6.00pm and we had a committee meeting. I won't go into details but for one thing. In order to centralise animal enquiries, it was decided that any phone calls about animals to the shop or enquiries there would be referred to me on my mobile phone. I'd design a form and fill in the details of each call. Then, at an appropriate time, if it involved dogs or other animals, I'd pass on the details to either Andrea or Phil. I'd deal with any relating to cats.

I designed a form and used it four times that day. Here it is.

ANIMAL:                              AGE:                      SEX:
DOG: BREED/SIZE:                                                           VACCINATED: YES/ NO



Good, eh?

Misty, the little ten-week old grey tabby kitten, is coming along nicely. Nervous at first, she still doesn't like being picked up but she is now coming to me and climbing on to my lap. (Later in the week she'd being to curl up and sleep there as well as trying to make friends with the other cats.) I was worried about her not eating much though she seemed lively and her bowel movements were normal for a kitten of her size.

Not much to report. I collected 15 bags of clothes and bric a brac for the shop from Houghton about four miles away. It's a nice run, mostly along country lanes and roads which is amazing considering I never went outside the boundaries of the City of Sunderland. After that I had coffee in the city centre with ex-colleagues but always friends Denise & Sylvia, showed them my latest photos and told them my recent stories -they're cat fans.

I had to go to Seaham first thing to collect a stray cat which is being fed by a few people to take to Seaton Lane vets (about a mile away from where the cat lived, and run by Roker Park Vets staff). Unfortunately the cat wasn't very co-operative and escaped my clutches. I'm trying again tomorrow morning with a larger and top-loading cat carrier.
It wasn't a wasted journey as I'd booked in Misty to be checked out by the vet. He thought she seemed healthy enough and I should just keep monitoring her.

Another early morning trip to Seaham, this one at the far end of the town to not one of the better areas, to pick up the two mothers and father of the two litters dropped on Carol the previous Saturday night. Can't remember if I've mentioned them before, so here's a photo of the kittens.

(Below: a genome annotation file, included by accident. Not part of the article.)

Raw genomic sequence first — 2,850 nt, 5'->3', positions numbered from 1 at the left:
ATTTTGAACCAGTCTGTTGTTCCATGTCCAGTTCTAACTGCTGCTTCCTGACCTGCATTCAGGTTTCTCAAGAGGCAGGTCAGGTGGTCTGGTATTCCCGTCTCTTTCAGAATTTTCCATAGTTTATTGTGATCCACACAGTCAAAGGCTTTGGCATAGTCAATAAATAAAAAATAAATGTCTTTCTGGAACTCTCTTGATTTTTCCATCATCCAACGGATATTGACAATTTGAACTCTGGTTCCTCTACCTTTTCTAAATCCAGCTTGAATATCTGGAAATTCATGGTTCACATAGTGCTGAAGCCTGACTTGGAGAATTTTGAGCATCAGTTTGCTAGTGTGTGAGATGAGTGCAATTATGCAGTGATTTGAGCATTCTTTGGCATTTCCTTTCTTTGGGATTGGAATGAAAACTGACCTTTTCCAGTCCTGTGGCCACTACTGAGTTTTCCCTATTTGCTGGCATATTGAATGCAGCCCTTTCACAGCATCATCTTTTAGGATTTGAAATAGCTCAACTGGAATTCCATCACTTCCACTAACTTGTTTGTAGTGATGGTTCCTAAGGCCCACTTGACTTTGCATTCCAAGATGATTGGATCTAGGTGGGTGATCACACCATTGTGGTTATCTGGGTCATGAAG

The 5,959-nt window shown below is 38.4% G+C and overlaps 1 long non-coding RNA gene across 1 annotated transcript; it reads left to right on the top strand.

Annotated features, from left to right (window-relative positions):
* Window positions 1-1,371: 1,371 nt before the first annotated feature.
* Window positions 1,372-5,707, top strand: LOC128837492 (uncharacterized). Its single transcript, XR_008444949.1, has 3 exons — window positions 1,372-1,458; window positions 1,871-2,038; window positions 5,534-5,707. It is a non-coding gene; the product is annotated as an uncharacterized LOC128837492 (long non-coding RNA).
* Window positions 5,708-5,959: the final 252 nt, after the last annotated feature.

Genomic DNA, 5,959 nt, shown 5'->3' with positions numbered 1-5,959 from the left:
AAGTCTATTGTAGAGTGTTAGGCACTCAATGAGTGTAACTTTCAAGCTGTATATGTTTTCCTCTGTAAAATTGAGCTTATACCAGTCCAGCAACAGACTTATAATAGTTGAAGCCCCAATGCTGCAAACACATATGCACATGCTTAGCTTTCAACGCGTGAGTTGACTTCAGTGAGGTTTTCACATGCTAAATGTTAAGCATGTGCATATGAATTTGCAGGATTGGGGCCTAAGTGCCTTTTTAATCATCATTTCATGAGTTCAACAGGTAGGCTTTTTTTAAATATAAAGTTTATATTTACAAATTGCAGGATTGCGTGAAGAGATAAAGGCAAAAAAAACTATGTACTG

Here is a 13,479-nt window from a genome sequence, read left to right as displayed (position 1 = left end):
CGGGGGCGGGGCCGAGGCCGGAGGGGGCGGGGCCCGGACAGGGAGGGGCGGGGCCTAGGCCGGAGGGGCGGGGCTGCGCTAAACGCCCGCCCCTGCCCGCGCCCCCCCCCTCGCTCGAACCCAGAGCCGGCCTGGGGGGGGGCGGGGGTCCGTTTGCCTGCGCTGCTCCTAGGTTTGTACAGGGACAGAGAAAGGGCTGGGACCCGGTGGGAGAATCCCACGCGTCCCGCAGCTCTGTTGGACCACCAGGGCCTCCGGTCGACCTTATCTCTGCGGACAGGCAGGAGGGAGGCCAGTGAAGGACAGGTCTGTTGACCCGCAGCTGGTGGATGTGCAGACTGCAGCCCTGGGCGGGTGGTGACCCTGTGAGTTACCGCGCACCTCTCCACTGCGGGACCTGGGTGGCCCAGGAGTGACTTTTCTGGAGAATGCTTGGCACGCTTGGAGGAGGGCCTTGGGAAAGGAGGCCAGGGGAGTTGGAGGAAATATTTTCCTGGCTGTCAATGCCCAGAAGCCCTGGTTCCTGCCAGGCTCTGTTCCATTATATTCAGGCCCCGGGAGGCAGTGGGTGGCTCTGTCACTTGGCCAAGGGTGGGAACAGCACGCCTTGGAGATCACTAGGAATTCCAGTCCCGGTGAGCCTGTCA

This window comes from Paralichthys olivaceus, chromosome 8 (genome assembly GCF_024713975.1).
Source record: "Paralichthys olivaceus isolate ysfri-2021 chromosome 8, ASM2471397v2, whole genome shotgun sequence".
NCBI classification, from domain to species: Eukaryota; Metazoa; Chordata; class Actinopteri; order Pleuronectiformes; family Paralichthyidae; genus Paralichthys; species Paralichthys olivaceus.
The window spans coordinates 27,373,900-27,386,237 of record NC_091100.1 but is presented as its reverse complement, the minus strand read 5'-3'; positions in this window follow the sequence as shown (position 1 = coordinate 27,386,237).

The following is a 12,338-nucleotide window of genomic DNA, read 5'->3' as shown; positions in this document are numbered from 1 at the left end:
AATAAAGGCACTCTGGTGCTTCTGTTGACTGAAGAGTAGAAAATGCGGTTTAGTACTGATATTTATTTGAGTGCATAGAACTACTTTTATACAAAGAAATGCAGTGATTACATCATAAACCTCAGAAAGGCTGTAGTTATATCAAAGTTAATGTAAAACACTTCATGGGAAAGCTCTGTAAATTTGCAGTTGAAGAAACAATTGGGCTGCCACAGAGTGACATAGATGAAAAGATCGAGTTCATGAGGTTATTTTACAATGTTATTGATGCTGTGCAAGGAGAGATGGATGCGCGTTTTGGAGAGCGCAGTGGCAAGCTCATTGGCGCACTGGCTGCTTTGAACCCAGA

The nearer Seaton Lane surgery couldn't handle three operations in a morning, so I took them along to Roker Park.

In the afternoon, after picking them up and dropping them off, I called in at another house at Seaham. The day before I'd had a call asking if we could take a stray cat which this family had been feeding for four weeks but which the daughter had developed an allergy to. I said I'd call round to check on the cat but couldn't promise anything. When I got there, in a part of Seaham as different again to where I'd just been, I found the cat sleeping on a wicker couch in the conservatory. She obviously knew where she was well off.
As you can see, she's very pretty. She was also very friendly and, after I checked her teeth, quite young I thought, maybe around two. There were no signs of her ever being pregnant so she's probably been neutered. I rang Carol who had just rehomed a cat earlier that day and had a space which is why the cat is in a cage.

Got a phone call from a nice-sounding young woman who saw Misty's photo on the Animal Krackers adoption website. She's going to come and have a look at her on Sunday.

Took our cat Toffy to Roker Park to have her stitches out. No problems.